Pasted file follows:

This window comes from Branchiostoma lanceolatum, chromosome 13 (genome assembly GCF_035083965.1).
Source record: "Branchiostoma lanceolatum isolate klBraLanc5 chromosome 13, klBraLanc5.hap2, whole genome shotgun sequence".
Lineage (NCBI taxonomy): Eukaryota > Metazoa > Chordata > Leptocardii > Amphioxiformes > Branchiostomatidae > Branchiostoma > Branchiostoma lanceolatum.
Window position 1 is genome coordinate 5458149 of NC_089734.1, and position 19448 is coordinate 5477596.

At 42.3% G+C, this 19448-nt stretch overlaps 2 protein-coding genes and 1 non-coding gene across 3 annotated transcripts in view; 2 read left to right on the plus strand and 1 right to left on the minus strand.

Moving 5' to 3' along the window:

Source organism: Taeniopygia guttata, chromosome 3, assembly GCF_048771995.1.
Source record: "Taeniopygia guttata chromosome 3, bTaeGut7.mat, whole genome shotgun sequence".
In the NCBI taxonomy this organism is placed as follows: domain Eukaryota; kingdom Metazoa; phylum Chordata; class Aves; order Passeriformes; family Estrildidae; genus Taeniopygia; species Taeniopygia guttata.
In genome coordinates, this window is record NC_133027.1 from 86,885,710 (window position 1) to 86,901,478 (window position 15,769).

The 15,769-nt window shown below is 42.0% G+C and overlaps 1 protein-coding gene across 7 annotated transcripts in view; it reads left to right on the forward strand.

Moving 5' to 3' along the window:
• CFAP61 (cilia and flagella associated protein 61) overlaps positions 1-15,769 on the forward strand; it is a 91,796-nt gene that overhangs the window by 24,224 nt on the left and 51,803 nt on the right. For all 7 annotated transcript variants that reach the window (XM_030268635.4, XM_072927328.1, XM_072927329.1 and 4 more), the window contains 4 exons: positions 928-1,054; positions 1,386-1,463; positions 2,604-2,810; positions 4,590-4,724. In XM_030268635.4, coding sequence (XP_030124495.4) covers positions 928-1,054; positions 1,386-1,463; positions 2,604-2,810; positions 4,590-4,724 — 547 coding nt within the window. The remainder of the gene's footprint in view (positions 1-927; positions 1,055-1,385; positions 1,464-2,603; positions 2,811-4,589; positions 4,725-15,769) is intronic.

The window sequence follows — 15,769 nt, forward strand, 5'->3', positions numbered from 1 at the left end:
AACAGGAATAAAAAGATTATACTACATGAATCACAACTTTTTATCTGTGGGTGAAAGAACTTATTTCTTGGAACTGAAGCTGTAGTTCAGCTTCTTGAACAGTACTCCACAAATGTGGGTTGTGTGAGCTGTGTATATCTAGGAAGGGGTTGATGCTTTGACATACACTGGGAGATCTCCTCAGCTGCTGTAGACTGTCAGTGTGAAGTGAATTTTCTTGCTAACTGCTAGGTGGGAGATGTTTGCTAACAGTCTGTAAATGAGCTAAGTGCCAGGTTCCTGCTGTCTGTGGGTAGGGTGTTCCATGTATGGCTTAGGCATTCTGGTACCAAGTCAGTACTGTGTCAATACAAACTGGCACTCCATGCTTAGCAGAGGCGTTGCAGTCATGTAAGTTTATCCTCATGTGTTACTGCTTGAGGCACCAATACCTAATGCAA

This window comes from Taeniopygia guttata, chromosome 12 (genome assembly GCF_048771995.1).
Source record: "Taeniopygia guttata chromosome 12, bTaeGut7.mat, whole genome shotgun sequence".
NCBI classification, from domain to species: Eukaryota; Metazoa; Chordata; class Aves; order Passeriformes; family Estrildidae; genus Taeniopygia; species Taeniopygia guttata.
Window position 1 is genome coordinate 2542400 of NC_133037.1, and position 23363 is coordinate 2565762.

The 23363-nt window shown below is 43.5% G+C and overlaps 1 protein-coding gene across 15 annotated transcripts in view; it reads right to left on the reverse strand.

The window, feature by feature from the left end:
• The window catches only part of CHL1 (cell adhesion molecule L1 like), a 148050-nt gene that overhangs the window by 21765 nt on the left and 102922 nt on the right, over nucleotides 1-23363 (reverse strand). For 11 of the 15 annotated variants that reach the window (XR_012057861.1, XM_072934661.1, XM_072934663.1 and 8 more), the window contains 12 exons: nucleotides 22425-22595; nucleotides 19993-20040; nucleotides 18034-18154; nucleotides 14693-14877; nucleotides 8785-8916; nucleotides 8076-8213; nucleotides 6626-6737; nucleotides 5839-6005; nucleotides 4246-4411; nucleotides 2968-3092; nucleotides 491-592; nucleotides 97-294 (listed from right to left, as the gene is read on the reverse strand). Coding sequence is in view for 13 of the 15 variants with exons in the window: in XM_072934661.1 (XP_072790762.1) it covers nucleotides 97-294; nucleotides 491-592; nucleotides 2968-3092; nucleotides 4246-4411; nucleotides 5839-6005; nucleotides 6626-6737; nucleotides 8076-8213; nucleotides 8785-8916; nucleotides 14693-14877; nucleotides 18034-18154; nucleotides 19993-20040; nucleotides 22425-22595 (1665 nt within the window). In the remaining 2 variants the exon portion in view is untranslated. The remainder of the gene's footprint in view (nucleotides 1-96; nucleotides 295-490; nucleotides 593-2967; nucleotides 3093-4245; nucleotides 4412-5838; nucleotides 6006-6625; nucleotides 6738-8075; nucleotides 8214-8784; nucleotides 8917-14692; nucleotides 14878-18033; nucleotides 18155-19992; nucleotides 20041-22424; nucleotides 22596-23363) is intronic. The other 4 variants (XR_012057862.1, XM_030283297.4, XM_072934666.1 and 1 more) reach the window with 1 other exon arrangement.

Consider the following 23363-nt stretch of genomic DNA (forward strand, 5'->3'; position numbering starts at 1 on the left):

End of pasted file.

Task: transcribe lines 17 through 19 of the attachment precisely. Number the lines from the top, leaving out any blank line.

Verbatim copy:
Source record: "Taeniopygia guttata chromosome 12, bTaeGut7.mat, whole genome shotgun sequence".
NCBI classification, from domain to species: Eukaryota; Metazoa; Chordata; class Aves; order Passeriformes; family Estrildidae; genus Taeniopygia; species Taeniopygia guttata.
Window position 1 is genome coordinate 2542400 of NC_133037.1, and position 23363 is coordinate 2565762.